Why is Frankincense So Expensive?
- Geography: The Boswellia trees, which produce frankincense resin, are native to specific regions of the Arabian Peninsula and parts of Africa. The trees require specific climatic conditions and often grow in arid and rocky terrains, making their cultivation challenging. The limited geographic distribution of Boswellia trees contributes to the scarcity of frankincense resin, increasing its value.
- Labor-Intensive Harvesting: The extraction of frankincense resin involves skilled laborers making precise incisions in the tree trunk to allow the sap to flow. This process requires expertise, patience, and meticulous attention to detail. Harvesters often spend considerable time and effort in the collection and sorting of the resin tears. The labor-intensive nature of the harvesting process contributes to the overall cost of frankincense.
- Sustainability and Conservation Efforts: Sustainable harvesting practices are crucial to protect the Boswellia trees and ensure their long-term survival. Responsible harvesting involves striking a balance between resin extraction and allowing the trees to recover. Local communities and organizations invest in conservation efforts, which may include implementing regulations and monitoring to prevent over-tapping and protect the fragile ecosystems. These conservation measures also increase the cost of frankincense production.
- Cultural and Historical Significance: Frankincense has a rich history and cultural significance, playing a prominent role in various religious and cultural practices. Its association with spirituality and the demand for its use in religious ceremonies and rituals contributes to its perceived value. This emotional and symbolic value placed on frankincense can affect its price in the market.
- Quality and Rarity: The quality of frankincense can vary based on factors such as resin purity, color, aroma, and size of resin tears. High-quality frankincense, characterized by clear, large tears with minimal impurities, is often considered more valuable. Additionally, certain varieties or grades of frankincense, such as those produced in specific regions or known for exceptional fragrance, can command higher prices due to their rarity and sought-after characteristics.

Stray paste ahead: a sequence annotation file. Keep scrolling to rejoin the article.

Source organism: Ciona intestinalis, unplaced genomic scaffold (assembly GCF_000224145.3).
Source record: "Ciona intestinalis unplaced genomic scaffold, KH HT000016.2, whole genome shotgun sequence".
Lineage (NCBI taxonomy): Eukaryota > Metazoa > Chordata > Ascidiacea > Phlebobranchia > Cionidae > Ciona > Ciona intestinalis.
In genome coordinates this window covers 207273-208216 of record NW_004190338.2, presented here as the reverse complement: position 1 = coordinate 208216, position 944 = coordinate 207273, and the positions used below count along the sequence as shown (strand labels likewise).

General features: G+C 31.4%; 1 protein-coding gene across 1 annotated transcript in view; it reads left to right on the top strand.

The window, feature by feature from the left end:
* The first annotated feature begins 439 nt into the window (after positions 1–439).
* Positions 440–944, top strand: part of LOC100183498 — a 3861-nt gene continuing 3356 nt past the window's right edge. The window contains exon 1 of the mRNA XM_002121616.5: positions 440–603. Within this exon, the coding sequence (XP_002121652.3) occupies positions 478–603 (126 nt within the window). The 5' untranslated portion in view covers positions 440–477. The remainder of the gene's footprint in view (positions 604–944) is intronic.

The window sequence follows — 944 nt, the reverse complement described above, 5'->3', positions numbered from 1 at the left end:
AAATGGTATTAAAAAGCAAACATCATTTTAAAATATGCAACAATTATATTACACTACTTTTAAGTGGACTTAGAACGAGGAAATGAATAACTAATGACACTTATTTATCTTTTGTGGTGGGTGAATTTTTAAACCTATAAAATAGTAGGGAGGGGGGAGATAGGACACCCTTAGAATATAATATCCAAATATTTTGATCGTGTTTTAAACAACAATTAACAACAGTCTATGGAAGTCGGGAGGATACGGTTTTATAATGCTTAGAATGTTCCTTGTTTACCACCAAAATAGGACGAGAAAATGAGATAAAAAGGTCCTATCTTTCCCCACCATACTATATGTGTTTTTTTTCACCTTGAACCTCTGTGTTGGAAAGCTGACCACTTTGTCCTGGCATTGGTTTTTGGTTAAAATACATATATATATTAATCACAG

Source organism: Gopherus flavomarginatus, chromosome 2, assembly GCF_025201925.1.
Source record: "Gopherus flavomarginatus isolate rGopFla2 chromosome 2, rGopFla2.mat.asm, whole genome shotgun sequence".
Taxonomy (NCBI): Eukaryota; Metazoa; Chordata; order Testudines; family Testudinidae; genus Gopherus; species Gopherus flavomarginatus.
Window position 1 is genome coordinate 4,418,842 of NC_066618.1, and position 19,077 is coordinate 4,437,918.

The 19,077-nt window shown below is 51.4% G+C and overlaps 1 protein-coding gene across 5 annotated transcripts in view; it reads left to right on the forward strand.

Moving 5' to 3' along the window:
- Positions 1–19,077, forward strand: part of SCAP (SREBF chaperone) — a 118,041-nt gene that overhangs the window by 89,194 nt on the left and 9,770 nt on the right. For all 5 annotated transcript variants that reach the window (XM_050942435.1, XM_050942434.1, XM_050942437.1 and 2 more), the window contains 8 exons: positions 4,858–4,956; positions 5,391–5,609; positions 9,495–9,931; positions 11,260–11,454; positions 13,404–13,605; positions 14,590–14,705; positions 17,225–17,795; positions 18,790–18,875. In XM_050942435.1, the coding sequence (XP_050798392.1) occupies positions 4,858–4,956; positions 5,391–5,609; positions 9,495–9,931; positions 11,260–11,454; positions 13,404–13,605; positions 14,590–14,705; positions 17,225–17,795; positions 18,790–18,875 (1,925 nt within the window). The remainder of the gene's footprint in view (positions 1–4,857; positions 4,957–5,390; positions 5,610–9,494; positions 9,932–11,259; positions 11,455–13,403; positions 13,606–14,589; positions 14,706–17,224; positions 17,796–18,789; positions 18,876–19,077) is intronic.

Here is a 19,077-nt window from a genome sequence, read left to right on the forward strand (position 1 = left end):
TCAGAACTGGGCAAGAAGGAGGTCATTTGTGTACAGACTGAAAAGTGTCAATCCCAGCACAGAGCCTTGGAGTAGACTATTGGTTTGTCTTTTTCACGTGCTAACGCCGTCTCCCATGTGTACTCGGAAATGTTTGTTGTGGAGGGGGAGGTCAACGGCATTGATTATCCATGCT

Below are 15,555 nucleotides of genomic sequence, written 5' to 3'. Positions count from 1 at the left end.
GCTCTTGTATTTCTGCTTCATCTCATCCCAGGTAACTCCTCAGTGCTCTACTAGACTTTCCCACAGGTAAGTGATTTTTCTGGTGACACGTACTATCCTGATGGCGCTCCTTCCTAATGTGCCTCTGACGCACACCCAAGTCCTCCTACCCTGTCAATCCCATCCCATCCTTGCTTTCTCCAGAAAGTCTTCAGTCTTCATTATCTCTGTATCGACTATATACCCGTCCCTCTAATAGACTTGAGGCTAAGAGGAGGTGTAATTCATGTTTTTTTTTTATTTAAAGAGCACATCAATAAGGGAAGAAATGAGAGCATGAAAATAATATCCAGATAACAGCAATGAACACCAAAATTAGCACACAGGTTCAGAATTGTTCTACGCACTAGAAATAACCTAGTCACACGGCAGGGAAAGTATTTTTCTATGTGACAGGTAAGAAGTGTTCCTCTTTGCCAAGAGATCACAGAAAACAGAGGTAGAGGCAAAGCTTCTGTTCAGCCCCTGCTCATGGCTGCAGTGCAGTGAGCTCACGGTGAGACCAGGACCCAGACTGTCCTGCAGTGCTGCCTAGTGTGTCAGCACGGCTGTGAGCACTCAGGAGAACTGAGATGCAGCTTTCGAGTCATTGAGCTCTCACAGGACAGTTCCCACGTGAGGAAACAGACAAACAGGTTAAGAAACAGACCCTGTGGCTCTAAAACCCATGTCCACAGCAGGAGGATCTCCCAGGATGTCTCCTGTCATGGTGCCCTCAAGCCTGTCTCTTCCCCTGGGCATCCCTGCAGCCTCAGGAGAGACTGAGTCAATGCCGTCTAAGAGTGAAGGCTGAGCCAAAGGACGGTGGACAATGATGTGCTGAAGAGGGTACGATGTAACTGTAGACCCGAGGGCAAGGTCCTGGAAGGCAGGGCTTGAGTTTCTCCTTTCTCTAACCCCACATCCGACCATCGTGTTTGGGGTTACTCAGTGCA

Frankincense can be used to clean
Frankincense has long been revered for its cleansing and purifying properties, and incorporating it as a wellness molecule into our candles can bring these benefits into your space. When lit, a frankincense candle releases its aromatic compounds into the air, creating an environment that feels refreshed and purified.
The frankincense incense is known to clear stagnant energy, dispel negativity, and promote a sense of clarity and balance. It can be particularly useful in spaces where you wish to create a harmonious and pure atmosphere, such as during meditation, prayer, or when you simply want to cleanse the energy of your surroundings.
Frankincense can be used to meditate
Frankincense possesses grounding qualities that can help bring a sense of stability and focus. By infusing our candles with frankincense, we can harness its earthy and resinous scent to anchor yourself in the present moment. Lighting a frankincense candle can create a serene and grounding atmosphere, helping you find inner peace and reconnect with your center.
Whether you are seeking a moment of solitude, engaging in mindful practices, or simply desiring a moment of tranquility, the grounding properties of frankincense can enhance your experience and provide a sense of stability amidst the busyness of life.